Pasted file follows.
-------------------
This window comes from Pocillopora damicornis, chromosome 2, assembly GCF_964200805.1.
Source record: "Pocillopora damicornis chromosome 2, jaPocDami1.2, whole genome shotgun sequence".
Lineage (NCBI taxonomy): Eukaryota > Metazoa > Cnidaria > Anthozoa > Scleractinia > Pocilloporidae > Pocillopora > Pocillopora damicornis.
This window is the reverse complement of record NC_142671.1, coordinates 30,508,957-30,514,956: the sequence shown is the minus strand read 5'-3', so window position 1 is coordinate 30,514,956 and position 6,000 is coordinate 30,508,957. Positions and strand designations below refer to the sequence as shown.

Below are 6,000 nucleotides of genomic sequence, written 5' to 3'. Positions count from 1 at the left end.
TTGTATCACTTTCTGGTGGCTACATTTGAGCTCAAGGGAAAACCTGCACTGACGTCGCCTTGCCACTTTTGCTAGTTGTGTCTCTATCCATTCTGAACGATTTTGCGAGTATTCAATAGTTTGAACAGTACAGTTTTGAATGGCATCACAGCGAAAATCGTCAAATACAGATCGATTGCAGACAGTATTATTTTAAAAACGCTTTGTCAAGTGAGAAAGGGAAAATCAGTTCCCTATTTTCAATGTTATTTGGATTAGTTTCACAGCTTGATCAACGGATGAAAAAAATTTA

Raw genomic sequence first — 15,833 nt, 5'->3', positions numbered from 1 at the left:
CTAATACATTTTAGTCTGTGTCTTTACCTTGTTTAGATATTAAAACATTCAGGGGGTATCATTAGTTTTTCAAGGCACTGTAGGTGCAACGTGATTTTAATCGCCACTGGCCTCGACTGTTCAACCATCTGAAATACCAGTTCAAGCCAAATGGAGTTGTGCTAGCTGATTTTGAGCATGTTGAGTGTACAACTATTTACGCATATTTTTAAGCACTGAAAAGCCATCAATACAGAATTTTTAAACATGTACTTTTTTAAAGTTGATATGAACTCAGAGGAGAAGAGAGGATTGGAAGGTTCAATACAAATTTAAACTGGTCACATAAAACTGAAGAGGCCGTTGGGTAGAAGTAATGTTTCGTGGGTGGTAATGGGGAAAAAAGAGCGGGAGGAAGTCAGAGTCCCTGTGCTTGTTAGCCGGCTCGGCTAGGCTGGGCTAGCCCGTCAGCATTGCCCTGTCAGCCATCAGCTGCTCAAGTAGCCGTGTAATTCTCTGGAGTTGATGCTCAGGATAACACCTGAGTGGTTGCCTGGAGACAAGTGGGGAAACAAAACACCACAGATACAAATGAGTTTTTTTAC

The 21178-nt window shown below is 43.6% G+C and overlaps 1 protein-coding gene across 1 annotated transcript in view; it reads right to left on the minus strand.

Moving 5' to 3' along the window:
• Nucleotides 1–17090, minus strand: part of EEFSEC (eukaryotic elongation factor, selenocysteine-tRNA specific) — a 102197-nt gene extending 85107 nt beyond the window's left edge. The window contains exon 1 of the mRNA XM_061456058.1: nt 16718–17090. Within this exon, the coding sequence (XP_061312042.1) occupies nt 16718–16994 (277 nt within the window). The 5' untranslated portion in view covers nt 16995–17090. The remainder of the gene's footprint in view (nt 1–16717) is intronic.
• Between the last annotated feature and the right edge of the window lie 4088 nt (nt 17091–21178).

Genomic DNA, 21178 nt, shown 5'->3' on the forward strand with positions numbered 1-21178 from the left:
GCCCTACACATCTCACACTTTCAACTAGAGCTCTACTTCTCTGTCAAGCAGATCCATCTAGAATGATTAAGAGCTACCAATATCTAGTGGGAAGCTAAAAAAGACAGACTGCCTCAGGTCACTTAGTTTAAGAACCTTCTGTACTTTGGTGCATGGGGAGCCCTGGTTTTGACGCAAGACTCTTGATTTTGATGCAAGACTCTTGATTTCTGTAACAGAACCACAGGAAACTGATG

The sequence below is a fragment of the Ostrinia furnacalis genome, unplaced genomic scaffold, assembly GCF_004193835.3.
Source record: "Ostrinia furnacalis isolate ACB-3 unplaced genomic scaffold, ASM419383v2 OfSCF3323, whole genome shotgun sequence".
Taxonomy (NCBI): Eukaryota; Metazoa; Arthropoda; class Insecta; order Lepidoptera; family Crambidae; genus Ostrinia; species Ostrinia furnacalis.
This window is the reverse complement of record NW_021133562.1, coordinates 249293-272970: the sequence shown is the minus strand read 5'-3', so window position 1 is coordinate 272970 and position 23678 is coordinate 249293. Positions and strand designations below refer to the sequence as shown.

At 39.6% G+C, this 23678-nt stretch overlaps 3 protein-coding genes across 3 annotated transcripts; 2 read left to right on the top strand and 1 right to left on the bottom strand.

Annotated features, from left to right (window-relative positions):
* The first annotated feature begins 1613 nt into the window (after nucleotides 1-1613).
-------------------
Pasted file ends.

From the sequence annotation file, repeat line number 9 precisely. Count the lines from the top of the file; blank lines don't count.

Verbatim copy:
The 21178-nt window shown below is 43.6% G+C and overlaps 1 protein-coding gene across 1 annotated transcript in view; it reads right to left on the minus strand.